SOAS Research Online

A Free Database of the Latest Research by SOAS Academics and PhD Students

[skip to content]

Bene, C and Cannon, T and Gupte, J and McGranahan, G and Mehta, L and Tanner, Thomas (2018) 'Resilience as a policy narrative: potentials and limits in the context of urban planning.' Climate and Development, 10 (2). pp. 116-133.

[img]
Preview
Text - Accepted Version
Download (441kB) | Preview

Abstract

The aim of this paper is to analyse the emergence of the concept of ‘urban resilience’ in the literature and to assess its potentials and limitations as an element of policy planning. Using a systematic literature review covering the period 2003–2013 and a combination of techniques derived from narrative analysis, we show that diverse views of what urban resilience means and how it is best used (as a goal or as a conceptual/analytical framework) compete in the literature. Underlying these views are various (and sometimes diverging) interpretations of what the main issues are and what forms of policies or interventions are needed to address these issues. Urban planners need to be better aware of these different interpretations if they want to be in a position to use resilience appropriately and spell out what resilience can bring to their work. The review also highlights that the notion of urban resilience often lacks adequate acknowledgement of the political economy of urbanization and consequently does not challenge the status quo which, some argue, is socially unjust and environmentally unsustainable. As such it runs the risk to be seen as simply making marginalized urban communities more resilient to the shocks and inequity created by the current dominant paradigm.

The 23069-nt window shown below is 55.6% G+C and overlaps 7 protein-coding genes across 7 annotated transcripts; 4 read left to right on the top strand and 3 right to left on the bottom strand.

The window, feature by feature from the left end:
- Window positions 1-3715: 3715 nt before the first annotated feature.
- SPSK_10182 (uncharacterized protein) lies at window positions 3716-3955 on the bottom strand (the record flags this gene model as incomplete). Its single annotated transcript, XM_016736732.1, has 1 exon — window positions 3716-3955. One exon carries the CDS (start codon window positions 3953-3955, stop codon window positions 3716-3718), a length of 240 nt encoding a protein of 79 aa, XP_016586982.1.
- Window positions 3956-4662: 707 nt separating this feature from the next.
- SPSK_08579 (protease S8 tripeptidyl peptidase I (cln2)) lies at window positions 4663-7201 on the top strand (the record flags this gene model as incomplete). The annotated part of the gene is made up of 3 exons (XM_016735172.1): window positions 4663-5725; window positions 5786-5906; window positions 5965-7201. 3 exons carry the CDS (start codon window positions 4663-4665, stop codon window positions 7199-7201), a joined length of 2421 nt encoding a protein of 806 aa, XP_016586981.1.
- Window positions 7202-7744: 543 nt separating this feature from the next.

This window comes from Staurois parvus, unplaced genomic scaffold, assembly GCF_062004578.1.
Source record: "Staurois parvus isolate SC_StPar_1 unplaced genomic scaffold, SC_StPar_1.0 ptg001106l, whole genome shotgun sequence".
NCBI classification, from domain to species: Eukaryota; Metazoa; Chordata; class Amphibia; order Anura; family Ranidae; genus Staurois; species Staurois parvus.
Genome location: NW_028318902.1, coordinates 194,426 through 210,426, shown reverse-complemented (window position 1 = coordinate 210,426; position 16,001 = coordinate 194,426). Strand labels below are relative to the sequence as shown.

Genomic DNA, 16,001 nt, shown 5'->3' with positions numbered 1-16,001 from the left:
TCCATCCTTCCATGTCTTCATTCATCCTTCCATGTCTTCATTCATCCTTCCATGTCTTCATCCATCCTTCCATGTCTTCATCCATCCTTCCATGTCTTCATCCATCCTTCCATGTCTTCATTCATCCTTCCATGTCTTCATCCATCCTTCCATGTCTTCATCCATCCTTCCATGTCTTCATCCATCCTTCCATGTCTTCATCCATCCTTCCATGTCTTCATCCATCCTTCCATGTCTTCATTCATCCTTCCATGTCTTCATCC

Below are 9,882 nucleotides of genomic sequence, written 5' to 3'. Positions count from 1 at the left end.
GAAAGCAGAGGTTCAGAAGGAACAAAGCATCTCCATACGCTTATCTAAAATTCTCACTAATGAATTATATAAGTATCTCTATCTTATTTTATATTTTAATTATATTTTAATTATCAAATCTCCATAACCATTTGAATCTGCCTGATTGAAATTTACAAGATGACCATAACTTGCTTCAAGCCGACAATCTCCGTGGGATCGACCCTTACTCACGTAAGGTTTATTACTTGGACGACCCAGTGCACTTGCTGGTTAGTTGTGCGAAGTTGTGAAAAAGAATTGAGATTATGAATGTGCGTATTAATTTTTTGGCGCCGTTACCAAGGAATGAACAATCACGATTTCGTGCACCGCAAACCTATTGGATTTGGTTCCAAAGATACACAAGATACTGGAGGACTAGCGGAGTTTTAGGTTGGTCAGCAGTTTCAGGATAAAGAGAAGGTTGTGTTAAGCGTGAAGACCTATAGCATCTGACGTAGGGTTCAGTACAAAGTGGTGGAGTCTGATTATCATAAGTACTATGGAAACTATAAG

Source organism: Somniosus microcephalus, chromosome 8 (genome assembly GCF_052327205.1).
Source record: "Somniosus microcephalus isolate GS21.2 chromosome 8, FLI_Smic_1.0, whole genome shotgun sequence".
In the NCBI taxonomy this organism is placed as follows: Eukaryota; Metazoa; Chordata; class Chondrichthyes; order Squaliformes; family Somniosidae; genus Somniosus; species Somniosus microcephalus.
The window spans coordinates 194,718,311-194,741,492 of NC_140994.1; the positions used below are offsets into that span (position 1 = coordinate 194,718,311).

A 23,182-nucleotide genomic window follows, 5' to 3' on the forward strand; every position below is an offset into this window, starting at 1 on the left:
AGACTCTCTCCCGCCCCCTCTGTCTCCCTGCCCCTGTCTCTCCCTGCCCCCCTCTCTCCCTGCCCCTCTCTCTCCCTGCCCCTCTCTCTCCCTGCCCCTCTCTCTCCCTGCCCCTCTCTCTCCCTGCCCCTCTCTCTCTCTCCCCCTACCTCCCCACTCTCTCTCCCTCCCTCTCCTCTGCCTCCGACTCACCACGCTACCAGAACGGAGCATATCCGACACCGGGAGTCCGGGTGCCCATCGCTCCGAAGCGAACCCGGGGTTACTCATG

Item Type: Journal Article
Keywords: resilience, urbanization, climate change, discourse, policy narrative
SOAS Departments & Centres: Departments and Subunits > Interdisciplinary Studies > Centre for Development, Environment and Policy
ISSN: 17565537
Copyright Statement: © 2017 Informa UK Limited, trading as Taylor & Francis Group. This is an Accepted Manuscript of an article published by Taylor & Francis in Climate and Development on 29 March 201, available online: https://doi.org/10.1080/17565529.2017.1301868
DOI (Digital Object Identifier): https://doi.org/10.1080/17565529.2017.1301868
Date Deposited: 17 May 2019 09:09
URI: https://eprints.soas.ac.uk/id/eprint/30483
Funders: Other

Altmetric Data

Statistics

Download activity - last 12 months
Downloads since deposit
320Downloads
64Hits
Accesses by country - last 12 months
Accesses by referrer - last 12 months

Repository staff only

Edit Item Edit Item